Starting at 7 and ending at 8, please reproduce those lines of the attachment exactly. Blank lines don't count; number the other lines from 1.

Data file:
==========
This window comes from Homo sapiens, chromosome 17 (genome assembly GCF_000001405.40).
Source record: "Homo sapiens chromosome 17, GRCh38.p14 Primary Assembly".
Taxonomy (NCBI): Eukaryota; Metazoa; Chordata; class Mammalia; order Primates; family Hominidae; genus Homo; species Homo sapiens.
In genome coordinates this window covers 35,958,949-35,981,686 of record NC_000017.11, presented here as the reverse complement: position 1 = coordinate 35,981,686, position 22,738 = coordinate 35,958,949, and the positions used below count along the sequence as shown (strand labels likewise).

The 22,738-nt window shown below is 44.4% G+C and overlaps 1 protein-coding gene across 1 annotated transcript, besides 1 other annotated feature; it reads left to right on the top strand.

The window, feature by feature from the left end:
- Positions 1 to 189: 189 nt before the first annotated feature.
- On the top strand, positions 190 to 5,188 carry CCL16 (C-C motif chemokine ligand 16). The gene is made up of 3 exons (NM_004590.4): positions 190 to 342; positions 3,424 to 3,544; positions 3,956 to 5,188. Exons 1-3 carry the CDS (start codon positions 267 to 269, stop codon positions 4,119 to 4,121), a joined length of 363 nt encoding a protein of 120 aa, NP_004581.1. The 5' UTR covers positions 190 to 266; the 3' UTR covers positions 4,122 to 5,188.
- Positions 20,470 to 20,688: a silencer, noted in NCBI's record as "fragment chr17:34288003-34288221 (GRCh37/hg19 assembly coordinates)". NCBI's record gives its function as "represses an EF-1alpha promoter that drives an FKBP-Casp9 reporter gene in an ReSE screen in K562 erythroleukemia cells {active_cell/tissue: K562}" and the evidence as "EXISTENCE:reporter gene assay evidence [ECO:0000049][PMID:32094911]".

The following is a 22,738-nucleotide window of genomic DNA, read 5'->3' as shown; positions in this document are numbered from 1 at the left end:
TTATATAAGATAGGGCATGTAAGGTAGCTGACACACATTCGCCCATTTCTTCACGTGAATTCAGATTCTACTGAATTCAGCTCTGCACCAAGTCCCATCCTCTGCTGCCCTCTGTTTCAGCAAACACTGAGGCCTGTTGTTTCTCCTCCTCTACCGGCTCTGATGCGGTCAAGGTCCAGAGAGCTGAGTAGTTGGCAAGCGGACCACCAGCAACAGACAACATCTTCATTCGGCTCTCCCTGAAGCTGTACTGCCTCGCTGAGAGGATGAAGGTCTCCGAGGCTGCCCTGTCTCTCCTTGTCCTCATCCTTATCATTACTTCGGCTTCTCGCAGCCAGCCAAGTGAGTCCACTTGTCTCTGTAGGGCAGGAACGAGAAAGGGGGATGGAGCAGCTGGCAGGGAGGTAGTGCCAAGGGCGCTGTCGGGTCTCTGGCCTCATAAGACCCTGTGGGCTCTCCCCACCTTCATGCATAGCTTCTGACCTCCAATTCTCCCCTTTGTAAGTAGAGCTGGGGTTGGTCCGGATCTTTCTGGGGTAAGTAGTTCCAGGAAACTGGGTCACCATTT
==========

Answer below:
- Positions 1 to 189: 189 nt before the first annotated feature.
- On the top strand, positions 190 to 5,188 carry CCL16 (C-C motif chemokine ligand 16). The gene is made up of 3 exons (NM_004590.4): positions 190 to 342; positions 3,424 to 3,544; positions 3,956 to 5,188. Exons 1-3 carry the CDS (start codon positions 267 to 269, stop codon positions 4,119 to 4,121), a joined length of 363 nt encoding a protein of 120 aa, NP_004581.1. The 5' UTR covers positions 190 to 266; the 3' UTR covers positions 4,122 to 5,188.